Crazy Adventures, Guatemala

A Volcano Erupted and Our House is Flooded

It’s been raining for three days straight now.  And when I say that it’s been raining, I mean pouring so hard that some people’s houses are now underwater.

I’m lucky that I live at the top of a hill, because our apartment has managed to escape most of the damage.  But even so, our living room and kitchen both have a pool of water ankle-deep.  And as I type this from the comfort of my (mostly) dry bedroom, I can see water trickling down the wall from the tiny holes in the ceiling.

The city I’m living in (Xela) is high in the mountains so it can be pretty cold, especially at night.  That’s not exactly the sort of weather you want to be sitting around soaking wet, which is what a lot of people are doing at the moment.  Our landlord called this morning to tell my roommates and I that they’ve shut all the roads leading into Xela and that they might be closed until Thursday.

As soon as we heard that, we headed straight to the only supermarket still open (most everything in this city is closed due to the rain).  But apparently we were too late.  It was jam-packed full of people whom I guess had the same thought that we did:  “Better stock up on supplies now while the supermarket still has them”  Because with the roads closed, there’s no way to get food into the city.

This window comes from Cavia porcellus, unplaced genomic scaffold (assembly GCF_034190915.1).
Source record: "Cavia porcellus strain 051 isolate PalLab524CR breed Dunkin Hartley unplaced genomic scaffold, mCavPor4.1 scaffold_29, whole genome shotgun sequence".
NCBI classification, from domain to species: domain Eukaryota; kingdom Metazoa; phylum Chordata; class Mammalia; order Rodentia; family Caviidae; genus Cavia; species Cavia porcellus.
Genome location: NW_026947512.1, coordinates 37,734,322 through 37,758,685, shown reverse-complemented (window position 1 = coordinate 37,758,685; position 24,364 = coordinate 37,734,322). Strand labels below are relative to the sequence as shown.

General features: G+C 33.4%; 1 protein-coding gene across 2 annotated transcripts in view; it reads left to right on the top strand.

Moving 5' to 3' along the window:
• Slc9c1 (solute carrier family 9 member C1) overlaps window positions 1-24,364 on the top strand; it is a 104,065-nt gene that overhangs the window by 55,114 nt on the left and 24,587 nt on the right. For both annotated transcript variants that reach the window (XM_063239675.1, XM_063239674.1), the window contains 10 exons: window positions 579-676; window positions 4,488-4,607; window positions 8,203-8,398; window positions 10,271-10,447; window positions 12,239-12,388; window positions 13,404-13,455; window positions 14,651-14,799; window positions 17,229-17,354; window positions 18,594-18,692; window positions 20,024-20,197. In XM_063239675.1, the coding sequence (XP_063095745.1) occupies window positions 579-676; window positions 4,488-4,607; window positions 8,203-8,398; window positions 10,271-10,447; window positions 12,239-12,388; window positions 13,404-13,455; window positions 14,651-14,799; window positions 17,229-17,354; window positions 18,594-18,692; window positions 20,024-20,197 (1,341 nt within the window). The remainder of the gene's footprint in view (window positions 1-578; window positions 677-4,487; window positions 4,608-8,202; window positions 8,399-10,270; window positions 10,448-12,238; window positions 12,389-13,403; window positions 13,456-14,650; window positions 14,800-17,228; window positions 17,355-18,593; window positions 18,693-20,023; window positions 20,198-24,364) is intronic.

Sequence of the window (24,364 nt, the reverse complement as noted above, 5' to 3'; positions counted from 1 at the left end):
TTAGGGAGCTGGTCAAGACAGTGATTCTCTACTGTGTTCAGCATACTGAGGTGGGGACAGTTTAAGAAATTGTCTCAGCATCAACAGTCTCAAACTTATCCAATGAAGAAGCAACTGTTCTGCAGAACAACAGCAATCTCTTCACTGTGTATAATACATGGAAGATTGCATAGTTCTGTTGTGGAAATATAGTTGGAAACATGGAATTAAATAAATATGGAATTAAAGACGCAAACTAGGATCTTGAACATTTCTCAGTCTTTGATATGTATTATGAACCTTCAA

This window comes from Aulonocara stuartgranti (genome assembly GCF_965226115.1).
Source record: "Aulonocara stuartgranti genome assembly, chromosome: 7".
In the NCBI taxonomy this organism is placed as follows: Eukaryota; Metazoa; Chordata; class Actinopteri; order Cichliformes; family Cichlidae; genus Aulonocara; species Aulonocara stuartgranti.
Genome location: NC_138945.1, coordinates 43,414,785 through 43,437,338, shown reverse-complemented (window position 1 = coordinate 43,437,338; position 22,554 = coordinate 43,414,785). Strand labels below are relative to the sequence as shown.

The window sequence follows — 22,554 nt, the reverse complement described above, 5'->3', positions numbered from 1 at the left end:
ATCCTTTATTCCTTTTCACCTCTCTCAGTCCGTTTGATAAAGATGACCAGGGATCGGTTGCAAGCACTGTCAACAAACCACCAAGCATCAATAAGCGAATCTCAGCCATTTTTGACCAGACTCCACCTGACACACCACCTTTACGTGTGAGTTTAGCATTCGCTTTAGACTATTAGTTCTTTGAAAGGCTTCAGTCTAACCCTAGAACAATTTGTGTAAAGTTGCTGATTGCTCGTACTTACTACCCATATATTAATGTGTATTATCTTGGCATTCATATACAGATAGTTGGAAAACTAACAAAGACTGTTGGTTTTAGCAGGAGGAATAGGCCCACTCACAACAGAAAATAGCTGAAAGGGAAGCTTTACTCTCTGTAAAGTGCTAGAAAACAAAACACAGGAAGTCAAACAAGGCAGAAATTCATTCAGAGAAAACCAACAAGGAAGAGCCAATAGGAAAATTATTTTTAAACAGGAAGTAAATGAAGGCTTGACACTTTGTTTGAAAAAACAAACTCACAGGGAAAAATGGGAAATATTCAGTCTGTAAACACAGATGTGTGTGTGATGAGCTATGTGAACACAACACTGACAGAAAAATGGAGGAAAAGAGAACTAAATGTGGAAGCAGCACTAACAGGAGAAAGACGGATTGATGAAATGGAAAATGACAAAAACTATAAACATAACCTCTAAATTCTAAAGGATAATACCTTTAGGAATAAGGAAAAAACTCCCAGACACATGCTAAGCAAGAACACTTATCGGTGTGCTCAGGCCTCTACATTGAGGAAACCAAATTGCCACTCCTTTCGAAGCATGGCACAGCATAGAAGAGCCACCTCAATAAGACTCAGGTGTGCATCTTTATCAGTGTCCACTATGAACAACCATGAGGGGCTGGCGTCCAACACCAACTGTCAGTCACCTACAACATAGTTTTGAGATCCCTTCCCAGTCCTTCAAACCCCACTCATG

All the fruit and bread had sold-out already, but I managed get my hands on a bruised onion and two withered cucumbers.  That and a can of tomato sauce, a few packets of soup, some pancake mix and a bag of chips was about all I could find. The store had been cleaned out.  Luckily though, I already had half a loaf of bread and a half a jar of peanut butter at home.  That should be able to tide me over for the next few days.

Although the fact that I have bread and the other roommates don’t, has made me somewhat of a hot commodity in our house.  Already I’ve been offered some jam, an orange, a pancake and two dollars in exchange for a slice or two.  I might wait a few days to sell my bread, because if the stores continue to stay closed, then my bread could be worth quite a bit.

While in the supermarket, I ran into a couple of people from my Spanish school who were supposed to be flying back home today but are stuck here because the airport’s been shut down.  Yesterday, a volcano near the capital (the same one I hiked up last month) erupted and now the airport (and the surrounding cities) are covered in volcanic ash.  Ironically, one of those cities most effected is the one that I was living in up until about a week ago (Antigua).

I’ve also heard talk about how the government is going to shut the electricity off for the next three days (starting tonight).  Apparently, the rumor is that the government is trying to restore power to the villages that have been without it and the only way they can do so is by shutting the electricity off country-wide.  I have a hard time believing this is true, but if you don’t hear from me in the next few days, you’ll know why.

I’m not too worried though.  I figure that if I start to run out of food, I can always fry up some of the spiders that live in my ceiling.  And my roommate, who’s a dietician, said that if things get really bad, we can always eat the candles (apparently beeswax is edible).  While getting scurvy would definitely suck, being housebound sans TV, Internet or a working refrigerator, would be a lot worse.

I really hope the power stays on.

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